Four Irving ISD graduates won top awards and a collective $5,000 in the Greater Irving Las Colinas Chamber of Commerce Innovation Awards. Richmond Okon and Sergio Arellano both graduated from the MacArthur School of Business and Entrepreneurship, while the third place team of Anthony Villagomez and Diego Zamora graduated from Nimitz’s School of Environmental Entrepreneurship.

These young entrepreneurs spent extensive time creating innovative solutions to common problems. Okon, who placed first overall, was determined to provide a tool to aid in the protection of young children. The “Safe Localizer” is Okon’s unique plan to ensure parents and school administrators have the most accurate, updated location of their child. 

Using an app, parents and designated school administrators can access the real-time location of the child through a stylish GPS-enabled bracelet or shoe charm. As part of his business research and planning, Okon examined consumer buying habits, production costs and competitive products’ features.

Kelley Watson, assistant coordinator of the MacArthur School of Business and Entrepreneurship, recalls Okon’s significant growth over his years in the entrepreneurship program.

“He was an underdog, but I told him to believe in himself. [Another teacher] ‘prophesied’ that Richmond would do great things, and sure enough, ever since then he’s won everything,” says Watson.

For Arellano, who was awarded second place, the idea for his business plan initiated during his junior year. After attending several events around the DFW Metroplex, Arellano noticed a common theme: difficult parking. Determined to create a solution using the tools and resources already available, he and his business partner came up with ParkPass.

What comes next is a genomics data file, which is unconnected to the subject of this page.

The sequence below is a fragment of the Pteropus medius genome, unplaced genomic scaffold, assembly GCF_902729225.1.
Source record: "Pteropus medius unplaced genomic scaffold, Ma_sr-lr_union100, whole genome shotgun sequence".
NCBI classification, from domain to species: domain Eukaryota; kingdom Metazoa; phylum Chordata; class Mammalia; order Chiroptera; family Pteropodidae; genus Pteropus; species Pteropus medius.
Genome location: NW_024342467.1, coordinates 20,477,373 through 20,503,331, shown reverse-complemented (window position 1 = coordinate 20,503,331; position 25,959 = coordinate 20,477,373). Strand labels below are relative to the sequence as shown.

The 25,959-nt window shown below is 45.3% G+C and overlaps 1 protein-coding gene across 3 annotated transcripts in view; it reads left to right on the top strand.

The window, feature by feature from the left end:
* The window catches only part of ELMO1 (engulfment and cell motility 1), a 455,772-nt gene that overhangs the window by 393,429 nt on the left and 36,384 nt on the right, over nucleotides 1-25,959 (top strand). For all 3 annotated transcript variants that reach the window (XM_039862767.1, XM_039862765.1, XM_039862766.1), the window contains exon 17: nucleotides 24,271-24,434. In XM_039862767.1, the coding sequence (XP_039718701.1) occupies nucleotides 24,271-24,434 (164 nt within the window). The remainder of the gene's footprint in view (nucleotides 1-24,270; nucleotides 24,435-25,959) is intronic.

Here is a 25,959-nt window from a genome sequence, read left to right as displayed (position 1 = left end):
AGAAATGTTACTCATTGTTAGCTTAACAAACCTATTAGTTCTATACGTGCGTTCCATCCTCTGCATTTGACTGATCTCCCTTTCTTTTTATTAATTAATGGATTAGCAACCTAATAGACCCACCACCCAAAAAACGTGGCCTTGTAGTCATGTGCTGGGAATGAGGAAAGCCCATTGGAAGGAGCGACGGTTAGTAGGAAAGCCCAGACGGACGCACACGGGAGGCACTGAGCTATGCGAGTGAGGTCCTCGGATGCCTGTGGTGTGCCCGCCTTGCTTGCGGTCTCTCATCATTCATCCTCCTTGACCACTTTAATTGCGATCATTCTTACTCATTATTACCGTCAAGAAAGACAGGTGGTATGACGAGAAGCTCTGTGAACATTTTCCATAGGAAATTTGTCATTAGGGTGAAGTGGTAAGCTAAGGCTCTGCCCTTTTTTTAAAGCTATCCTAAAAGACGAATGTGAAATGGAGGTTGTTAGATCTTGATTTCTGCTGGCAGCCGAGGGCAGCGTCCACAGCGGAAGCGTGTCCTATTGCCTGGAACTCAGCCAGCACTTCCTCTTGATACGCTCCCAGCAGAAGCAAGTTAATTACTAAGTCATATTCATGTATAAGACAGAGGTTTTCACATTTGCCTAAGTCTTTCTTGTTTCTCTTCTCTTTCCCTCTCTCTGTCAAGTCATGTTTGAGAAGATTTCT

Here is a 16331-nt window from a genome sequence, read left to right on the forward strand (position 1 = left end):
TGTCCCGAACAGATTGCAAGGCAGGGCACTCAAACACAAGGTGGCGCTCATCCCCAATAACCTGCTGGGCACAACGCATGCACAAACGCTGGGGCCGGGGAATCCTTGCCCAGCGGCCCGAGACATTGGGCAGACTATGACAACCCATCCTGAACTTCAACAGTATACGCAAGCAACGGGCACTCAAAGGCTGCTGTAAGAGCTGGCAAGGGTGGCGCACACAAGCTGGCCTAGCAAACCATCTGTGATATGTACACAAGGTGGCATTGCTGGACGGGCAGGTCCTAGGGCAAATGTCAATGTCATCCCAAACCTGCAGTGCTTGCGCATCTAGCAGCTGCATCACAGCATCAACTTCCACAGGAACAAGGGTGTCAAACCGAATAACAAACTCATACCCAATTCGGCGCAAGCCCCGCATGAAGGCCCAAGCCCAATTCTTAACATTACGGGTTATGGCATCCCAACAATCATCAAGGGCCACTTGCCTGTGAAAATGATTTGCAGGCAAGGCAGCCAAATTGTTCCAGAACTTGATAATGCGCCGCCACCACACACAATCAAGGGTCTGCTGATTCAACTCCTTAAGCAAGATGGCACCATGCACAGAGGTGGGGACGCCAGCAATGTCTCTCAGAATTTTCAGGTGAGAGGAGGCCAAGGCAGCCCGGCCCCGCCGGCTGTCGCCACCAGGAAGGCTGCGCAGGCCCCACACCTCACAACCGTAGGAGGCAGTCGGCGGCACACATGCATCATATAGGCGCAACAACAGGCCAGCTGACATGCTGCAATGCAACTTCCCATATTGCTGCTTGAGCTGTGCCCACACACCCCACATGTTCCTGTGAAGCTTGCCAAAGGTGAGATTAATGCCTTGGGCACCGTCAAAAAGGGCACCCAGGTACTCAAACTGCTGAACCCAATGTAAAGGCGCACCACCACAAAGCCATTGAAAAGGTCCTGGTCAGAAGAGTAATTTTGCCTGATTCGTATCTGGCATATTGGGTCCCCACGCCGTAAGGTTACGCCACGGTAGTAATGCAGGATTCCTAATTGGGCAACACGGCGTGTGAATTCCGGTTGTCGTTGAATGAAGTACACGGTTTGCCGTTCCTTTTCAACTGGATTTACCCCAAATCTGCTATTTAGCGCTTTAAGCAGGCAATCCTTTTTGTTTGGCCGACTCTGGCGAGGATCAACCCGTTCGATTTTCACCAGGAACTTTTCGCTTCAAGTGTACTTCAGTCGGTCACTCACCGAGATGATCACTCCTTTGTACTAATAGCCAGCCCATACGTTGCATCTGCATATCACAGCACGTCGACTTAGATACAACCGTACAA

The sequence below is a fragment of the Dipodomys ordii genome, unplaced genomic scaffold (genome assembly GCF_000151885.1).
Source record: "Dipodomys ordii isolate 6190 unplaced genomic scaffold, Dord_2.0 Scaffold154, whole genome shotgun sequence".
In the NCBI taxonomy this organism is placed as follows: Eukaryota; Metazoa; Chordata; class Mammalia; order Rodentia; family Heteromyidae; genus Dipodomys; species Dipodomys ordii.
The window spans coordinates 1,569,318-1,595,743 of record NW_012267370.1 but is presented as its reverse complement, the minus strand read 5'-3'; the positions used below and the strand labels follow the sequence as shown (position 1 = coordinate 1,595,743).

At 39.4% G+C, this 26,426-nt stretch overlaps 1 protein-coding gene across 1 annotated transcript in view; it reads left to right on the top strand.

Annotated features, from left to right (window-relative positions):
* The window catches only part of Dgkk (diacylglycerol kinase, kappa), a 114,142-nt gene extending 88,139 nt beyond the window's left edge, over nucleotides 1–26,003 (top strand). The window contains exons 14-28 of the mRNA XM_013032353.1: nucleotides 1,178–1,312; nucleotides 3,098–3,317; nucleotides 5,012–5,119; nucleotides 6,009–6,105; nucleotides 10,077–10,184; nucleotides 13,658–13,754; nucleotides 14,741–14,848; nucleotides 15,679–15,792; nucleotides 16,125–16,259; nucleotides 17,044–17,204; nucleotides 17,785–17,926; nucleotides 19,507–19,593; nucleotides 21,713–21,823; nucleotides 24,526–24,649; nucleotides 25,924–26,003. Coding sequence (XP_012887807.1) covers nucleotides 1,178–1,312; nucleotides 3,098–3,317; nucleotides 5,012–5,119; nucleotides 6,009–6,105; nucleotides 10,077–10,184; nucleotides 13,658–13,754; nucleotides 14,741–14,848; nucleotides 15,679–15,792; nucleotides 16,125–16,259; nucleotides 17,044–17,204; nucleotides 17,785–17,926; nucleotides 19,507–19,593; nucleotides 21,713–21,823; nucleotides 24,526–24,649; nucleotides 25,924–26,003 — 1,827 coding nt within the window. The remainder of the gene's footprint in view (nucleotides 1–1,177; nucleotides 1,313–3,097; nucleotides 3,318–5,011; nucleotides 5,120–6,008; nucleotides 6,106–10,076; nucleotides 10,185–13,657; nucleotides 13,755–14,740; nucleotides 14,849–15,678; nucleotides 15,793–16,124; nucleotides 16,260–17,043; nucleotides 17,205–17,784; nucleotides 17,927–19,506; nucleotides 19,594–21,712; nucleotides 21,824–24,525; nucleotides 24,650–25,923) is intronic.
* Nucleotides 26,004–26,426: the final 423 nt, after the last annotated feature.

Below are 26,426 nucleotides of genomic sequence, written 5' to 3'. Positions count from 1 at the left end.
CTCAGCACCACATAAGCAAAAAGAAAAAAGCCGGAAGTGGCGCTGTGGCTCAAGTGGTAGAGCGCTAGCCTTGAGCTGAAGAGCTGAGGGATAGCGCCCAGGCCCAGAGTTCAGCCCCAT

Using AI technology, ParkPass allows app users to receive real-time updates on available parking spaces, reducing the time and stress consumers waste in congested parking lots. Arellano’s creativity spanned throughout his business proposal, which included a simulation of ParkPass using video game technology as well as extensive marketing planning.

“He was really shy his freshman and sophomore years, but he stepped out [this year.] He’s very talented in all he does, academically and athletically,” says Watson. 

Villagomez and Zamora created a plan to help prevent opioid abuse and overdose. Together they created “The Safe Shot,” a pill holder that distributes medicine only at the specific time and dosage prescribed by the patient’s doctor. In addition to detailed product renderings and production plans, Villagomez and Zamora suggested legislation that amplifies their goal of preventing opioid abuse. 

“We believe our technology will vastly benefit society especially in the U.S., because of this tragic epidemic that is costing the lives of 47,450 every year.”

The Innovation Awards is an annual competition aimed at spurring innovation and creativity among Irving ISD high school students. Over 70 business plans were submitted, of whom 15 semi-finalists were chosen to present their business plans before the judges, all local business owners, entrepreneurs or leaders. 

“Each of you represents a level of tenacity, creativity and dedication that businesses need today,” said the Chamber’s Technology Leadership Council Chair Gertrude Van Horn at the awards ceremony. “You represent the future of our diverse workforce. Keep innovating and inspiring your peers.”